Misery was originally going to be a Bachman Book. Misery originally had a different ending. Misery is a deeply personal novel that crystallises many of the demons that Stephen King was fighting at the time of its inception. Misery is a single location novel that is never inert even when it’s confined to a bed. Misery is a towering work even if it ends five inches shorter than it started.
Paul Sheldon writes “novels of two kinds, good ones and best-sellers.” After a drunken car accident in a blizzard, he is rescued by his “number one fan”, Annie Wilkes. But, with both of his legs broken, why isn’t he in a hospital? And what will happen when Annie finds out that he has killed off her favourite best-selling protagonist, Misery Chastain?
Misery is about a somewhat alcoholic author who develops a new addiction to painkillers and tries to sublimate it with an addiction that he can at least justify as productive: writing. As with much of King’s 1980s output, it is difficult not to read autobiographical elements into it. When the substance abuse is literal, the allegory is easy to find. Combine that with King’s legion of super fans, and their reaction to Eyes of the Dragon, and Misery works on multiple levels.
Misery may be one of King’s more collective consciously absorbed works, through both novel and film incarnations, but here comes the spoiler warning regardless. You can’t talk about Misery in a modern context without considering two parts of its history: it was a Bachman Book and it had a much darker ending. The Bachman thing didn’t happen because Bachman’s true identity was prematurely revealed; King feels that if Misery had been published under the Bachman banner, Bachman would have become a major writer in his own right.
Certainly, of the Bachman Books covered under the Constant Reader Chronicle tag to date (only Thinner is as yet unread in the cycle before Bachman’s initial perishing), Misery would be far and away the strongest. But Misery does not read like the work of a man who has had only four novels of lukewarm reception, or of someone who merely dreams of publishing megastardom; Misery is the immediate work of a man who has been there.
Bachman’s Misery would have seemed disingenuous, but we can accept this published version from the mind of Stephen King. In On Writing, King talks about ending Misery with Annie winning, feeding Paul to the porcine version of Misery, and binding Misery Returns in his skin. As he said there, it may have worked in short story form, but to spend time with Paul — every inch of him, the hopeful and the depraved — and then have him murdered would come across not as dramatically satisfying or ironic, but cruel. It might have been appropriate, even expected, from the pen of Bachman, yet King simply couldn’t get away with it. Misery, as it stands, is just about as near to perfection as King gets.
Confined to a single house, and largely to a single room, Misery is literally a tightly contained piece. Paul’s claustrophobia is not our own, nor is his discomfort. King’s work is empathetic, but he saves the blue sky at Paul’s window for us. We worry on Paul’s behalf, but his problems are not our own, and it takes some time to soften his edges: he is something of a self-important blowhard to begin with, although Annie’s treatment of him is never justified.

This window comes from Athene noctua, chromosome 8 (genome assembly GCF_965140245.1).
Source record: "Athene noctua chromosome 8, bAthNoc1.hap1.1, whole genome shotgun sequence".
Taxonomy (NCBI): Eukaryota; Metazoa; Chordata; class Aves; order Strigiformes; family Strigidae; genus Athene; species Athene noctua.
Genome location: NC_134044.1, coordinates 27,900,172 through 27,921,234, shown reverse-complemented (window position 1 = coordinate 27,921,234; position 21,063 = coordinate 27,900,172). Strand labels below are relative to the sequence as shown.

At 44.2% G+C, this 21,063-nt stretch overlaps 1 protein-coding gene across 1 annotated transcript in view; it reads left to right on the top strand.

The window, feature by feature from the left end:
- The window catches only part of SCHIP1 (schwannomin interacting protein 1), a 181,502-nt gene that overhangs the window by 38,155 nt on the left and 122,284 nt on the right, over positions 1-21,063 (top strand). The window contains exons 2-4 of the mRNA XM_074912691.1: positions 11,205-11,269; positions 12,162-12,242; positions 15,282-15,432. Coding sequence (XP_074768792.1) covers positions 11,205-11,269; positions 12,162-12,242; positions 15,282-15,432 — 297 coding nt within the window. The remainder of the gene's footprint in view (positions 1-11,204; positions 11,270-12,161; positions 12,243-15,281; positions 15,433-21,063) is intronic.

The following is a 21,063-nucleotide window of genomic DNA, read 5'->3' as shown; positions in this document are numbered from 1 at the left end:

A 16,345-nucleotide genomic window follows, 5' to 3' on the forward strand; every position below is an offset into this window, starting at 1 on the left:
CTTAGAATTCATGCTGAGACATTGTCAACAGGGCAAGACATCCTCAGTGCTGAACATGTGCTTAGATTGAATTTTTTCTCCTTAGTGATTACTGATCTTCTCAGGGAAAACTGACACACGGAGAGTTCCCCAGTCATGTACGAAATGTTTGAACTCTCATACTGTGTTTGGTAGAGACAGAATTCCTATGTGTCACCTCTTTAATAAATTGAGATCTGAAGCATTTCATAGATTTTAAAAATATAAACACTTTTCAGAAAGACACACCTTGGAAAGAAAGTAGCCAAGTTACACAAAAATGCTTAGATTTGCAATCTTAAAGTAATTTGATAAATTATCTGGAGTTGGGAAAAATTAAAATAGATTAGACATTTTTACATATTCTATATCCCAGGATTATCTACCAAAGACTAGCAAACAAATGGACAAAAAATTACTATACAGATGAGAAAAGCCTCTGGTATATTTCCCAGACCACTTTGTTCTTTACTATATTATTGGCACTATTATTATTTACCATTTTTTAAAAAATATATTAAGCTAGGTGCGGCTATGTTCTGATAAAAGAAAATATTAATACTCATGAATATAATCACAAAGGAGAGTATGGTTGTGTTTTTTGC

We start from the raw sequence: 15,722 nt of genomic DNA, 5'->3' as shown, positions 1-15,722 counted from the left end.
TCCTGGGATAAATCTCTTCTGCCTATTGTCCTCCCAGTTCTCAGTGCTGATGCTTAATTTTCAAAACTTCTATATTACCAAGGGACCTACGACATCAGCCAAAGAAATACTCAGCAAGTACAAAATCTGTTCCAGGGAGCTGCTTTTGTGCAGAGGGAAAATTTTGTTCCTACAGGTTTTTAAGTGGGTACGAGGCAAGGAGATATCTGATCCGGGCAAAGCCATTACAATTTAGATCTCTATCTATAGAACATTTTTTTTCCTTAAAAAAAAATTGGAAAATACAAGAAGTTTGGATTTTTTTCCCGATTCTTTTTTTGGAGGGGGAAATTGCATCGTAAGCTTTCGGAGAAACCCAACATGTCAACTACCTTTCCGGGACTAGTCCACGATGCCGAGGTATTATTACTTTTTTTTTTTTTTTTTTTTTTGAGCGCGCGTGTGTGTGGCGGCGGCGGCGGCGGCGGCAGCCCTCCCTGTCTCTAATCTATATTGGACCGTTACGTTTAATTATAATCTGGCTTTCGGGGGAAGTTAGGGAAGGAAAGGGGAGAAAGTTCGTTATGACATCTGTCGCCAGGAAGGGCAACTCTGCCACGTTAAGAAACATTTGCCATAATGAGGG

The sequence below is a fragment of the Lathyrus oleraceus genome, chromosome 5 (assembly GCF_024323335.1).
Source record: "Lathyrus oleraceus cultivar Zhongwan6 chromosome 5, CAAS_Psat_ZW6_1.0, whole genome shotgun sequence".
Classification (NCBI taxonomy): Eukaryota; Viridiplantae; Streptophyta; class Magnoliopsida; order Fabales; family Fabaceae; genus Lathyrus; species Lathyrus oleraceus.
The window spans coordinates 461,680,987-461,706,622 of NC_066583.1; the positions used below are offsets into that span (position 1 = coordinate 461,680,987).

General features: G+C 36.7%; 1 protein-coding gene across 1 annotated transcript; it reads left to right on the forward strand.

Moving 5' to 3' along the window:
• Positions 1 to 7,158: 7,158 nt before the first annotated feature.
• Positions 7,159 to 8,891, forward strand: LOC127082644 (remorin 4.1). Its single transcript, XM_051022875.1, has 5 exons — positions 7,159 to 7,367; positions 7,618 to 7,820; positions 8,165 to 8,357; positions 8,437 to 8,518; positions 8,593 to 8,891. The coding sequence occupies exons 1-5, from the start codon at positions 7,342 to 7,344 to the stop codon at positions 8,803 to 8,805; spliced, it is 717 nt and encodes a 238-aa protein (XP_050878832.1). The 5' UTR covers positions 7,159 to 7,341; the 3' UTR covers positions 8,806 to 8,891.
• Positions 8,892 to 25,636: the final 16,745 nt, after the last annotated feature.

Paul, it must be said, is something of a hack. Even when he is writing the demented new continuation of Misery’s adventures, Misery’s Return, reborn as a gothic adventure into Darkest Africa, it is difficult to take it seriously. By 1987, King may have been getting better about magical negroes and the “dialect” that he would have them speak, but Paul Sheldon has no such qualms. As Misery’s Return grows more obscure and delirious, its vividly realised and cheerfully insane plot drip fed to us through the passage of days broken up only by Annie’s increasingly disturbed episodes, Paul brings himself back to life. You might have to be a different brand of Constant Reader to be able to stomach an entire novel about Misery Chastain, but that is beside the point: the question is not can we, but can Paul?
Annie Wilkes herself is one of King’s finest creations. She is, undeniably, a monster. Any sympathy we feel for her is tempered through the knowledge of what she has done and what she intends doing. When we learn her dark secrets, there is no inciting incident that made her the way she is. As she always was, as she ever will be. Annie’s banality means we can understand her, and know almost every part of her, and that is what makes her so frightful. Lonely women don’t imprison and enslave their idols, or at least most don’t, but Annie is so much more than that.
King would famously go on to have his own catastrophic car accident that nearly killed him, and nearly cost him his leg. We cannot lend Misery the air of prophecy, and King was lucky to have Tabitha rather than Annie Wilkes to help nurse him back to health, but we can recognise in both Paul and King’s lives the redemptive power of storytelling. King nearly retired after his fateful accident, but he realised that the wheel of ka had greater plans for him, and the Dark Tower cycle was at last completed.
Misery is the work of a man with a deep well of self-awareness, still trying to raise himself from the hole that more than a decade of substance abuse and outsize success had plunged him into. It is tightly plotted, frequently disquieting, but generous even in its confinement. Total sobriety was still five books away for Stephen King, but in Misery heacknowledges that the Constant Reader should not abandon all hope of redemption for him. 32 years later, his tale is still being told.